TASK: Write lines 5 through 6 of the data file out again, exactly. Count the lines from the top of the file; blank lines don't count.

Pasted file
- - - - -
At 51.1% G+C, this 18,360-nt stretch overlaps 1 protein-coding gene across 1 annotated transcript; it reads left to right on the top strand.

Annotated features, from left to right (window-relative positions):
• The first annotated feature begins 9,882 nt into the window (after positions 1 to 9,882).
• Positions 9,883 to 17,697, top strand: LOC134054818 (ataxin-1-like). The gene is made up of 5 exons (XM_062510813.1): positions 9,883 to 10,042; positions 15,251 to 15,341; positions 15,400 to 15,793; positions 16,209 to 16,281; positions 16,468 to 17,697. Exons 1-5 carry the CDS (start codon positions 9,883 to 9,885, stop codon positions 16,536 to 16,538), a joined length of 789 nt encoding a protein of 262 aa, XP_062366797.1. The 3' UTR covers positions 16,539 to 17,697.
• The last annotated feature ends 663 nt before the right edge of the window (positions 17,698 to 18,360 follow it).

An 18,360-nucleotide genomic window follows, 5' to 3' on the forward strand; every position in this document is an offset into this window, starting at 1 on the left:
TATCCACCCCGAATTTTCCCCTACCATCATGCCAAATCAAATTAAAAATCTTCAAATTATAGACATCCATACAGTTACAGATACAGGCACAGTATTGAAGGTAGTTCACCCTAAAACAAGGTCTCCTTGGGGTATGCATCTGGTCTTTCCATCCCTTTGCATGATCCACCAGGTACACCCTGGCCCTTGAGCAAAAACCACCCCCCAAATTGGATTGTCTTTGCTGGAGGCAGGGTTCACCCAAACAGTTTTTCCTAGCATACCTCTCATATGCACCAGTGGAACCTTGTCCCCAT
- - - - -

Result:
• The last annotated feature ends 663 nt before the right edge of the window (positions 17,698 to 18,360 follow it).

An 18,360-nucleotide genomic window follows, 5' to 3' on the forward strand; every position in this document is an offset into this window, starting at 1 on the left: